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Now is the time to radically re-imagine America, to not just reform the Republic, or attempt to go back to Pre-November 2016. It is not time to look back at past progressive movements or initiatives. We have to look forward, to build a vision a reality of what can be, of what we should be. To be bold, to be courageous, to say we can and will be more than what we are and have been.

It’s not about leftist politics or policies … be a vision of who we are. Do we truly value humanity, personal freedom and self-determination? Do we truly value the freedom that investing in public spaces give us, public spaces like housing, water, health care, and education? Do we say these things are not entitlements, but rights all those living in this nation, and world, are afforded because they exist?

Can we reimagine who we are? To build anew? To look beyond the unfulfilled promises of our declarations, the vestigials of our past. Do any of our current leaders have the will and the courage to embrace such a vision, one that puts humanity above self-interests? That embraces the collective good.

See it’s not about big government or small government, but one that creates the space for an individual, a family, to not have to work to die, with the hopes of living in between. That creates a society that someone living and growing up in rural Wisconsin doesn’t have to travel an hour to go to school, and knows they have the resources that Middleton High School has. That knows that if they want to, they can go to the “big city” in Madison and continue their education. But also knows that if they wish to stay in their hometown, they will have the same opportunity to live, to grow a family, to travel elsewhere if they wish, and find their true selves.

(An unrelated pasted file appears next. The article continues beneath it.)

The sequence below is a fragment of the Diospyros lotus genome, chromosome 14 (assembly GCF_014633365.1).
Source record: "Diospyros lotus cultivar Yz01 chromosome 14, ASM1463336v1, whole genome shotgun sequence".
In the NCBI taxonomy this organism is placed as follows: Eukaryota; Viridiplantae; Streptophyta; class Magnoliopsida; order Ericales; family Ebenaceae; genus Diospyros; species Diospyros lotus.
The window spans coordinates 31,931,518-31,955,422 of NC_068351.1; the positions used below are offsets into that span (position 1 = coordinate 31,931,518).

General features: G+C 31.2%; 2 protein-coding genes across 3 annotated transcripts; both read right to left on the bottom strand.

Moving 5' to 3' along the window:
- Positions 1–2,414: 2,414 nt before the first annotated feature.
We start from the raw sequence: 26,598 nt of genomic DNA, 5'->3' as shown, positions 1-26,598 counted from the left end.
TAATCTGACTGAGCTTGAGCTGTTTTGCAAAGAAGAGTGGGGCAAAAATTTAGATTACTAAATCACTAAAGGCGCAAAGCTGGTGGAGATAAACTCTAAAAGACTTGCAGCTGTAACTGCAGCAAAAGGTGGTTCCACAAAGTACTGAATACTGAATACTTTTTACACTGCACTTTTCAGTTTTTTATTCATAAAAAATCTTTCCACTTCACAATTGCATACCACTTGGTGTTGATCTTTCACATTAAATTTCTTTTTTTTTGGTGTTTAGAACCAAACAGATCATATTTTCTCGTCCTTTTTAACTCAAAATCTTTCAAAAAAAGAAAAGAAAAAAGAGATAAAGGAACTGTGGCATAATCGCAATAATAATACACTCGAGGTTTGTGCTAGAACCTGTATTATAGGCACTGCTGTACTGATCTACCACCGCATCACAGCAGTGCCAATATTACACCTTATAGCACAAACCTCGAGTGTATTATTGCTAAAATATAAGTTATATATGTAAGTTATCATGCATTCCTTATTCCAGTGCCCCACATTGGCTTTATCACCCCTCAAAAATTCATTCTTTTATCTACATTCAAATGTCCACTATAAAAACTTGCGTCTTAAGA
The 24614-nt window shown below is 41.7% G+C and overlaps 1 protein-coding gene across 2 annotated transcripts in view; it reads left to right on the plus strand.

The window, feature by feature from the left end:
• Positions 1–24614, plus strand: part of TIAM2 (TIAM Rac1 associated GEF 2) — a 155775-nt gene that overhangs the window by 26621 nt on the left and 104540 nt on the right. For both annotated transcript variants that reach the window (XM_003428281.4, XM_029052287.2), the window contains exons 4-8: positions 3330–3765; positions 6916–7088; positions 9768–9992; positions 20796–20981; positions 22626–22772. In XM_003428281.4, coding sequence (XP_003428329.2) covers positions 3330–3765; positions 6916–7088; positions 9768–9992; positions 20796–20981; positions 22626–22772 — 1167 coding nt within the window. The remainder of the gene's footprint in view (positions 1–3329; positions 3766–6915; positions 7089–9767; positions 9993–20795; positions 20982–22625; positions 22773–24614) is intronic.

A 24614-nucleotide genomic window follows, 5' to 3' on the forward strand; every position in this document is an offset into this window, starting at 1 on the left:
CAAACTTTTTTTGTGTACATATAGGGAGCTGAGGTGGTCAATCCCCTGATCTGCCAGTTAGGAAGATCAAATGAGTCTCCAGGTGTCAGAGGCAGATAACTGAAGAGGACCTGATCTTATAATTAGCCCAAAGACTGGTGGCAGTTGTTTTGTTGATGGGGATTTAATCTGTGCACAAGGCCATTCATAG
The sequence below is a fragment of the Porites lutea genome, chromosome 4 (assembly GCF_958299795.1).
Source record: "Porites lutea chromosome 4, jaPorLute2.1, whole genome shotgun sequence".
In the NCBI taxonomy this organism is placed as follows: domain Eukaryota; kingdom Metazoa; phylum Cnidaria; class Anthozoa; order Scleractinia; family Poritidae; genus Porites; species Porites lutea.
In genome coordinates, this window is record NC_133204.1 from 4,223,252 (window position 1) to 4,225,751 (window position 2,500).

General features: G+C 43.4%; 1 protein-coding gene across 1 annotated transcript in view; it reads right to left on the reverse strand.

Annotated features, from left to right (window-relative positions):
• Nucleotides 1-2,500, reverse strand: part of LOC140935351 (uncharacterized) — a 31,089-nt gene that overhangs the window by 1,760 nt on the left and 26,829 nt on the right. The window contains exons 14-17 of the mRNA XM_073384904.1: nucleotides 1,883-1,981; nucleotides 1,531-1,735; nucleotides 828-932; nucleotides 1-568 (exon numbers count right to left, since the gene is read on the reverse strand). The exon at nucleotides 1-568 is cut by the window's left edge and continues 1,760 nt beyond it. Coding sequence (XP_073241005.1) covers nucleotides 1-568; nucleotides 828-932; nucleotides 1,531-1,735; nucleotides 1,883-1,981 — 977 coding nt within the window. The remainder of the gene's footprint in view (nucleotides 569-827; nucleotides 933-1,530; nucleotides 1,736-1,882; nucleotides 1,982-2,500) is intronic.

We need to strive to be a nation and a people that creates a society where someone growing up in Milwaukee no longer has “low-income” neighborhoods, that their housing is secure and theirs, knows their drinking water is clean, that there are resources in their neighborhood from food, to parks, to access to the rest of the city. They don’t have to bus 40 minutes to go to a good school that has resources like Middleton High School, a school that isn’t prepping them for prison. A family that knows they can send their child off to college and not worry about expenses. That an individual can stay or go, and no matter what they choose has the freedom to not work to die, but the freedom to find their true selves.

A government that protects its citizens from officers that don’t. A government that protects its citizens from water runoff in farms poisoning rural water, that invests in energy resources that are clean, safe, and employs more people than the coal industry.

One that understands automation isn’t going away, and that we must prepare for the future. One that understands that we must re-envision a world where resources aren’t wasted away and seen as disposable, at the destruction of the environment that gives us life. But conserves that environment to the best of our abilities.

“As we move forward, do we attempt to grab hold of the lies of our past, or do we collectively declare and act upon the idea that we will instead grab hold of our courage to be more than what we are? We have only started to enter a new crisis of humanity. Do we rise to the challenge, or do we fail to embrace our humanity, as the planet and environment that made us lashes out at our own hubris?”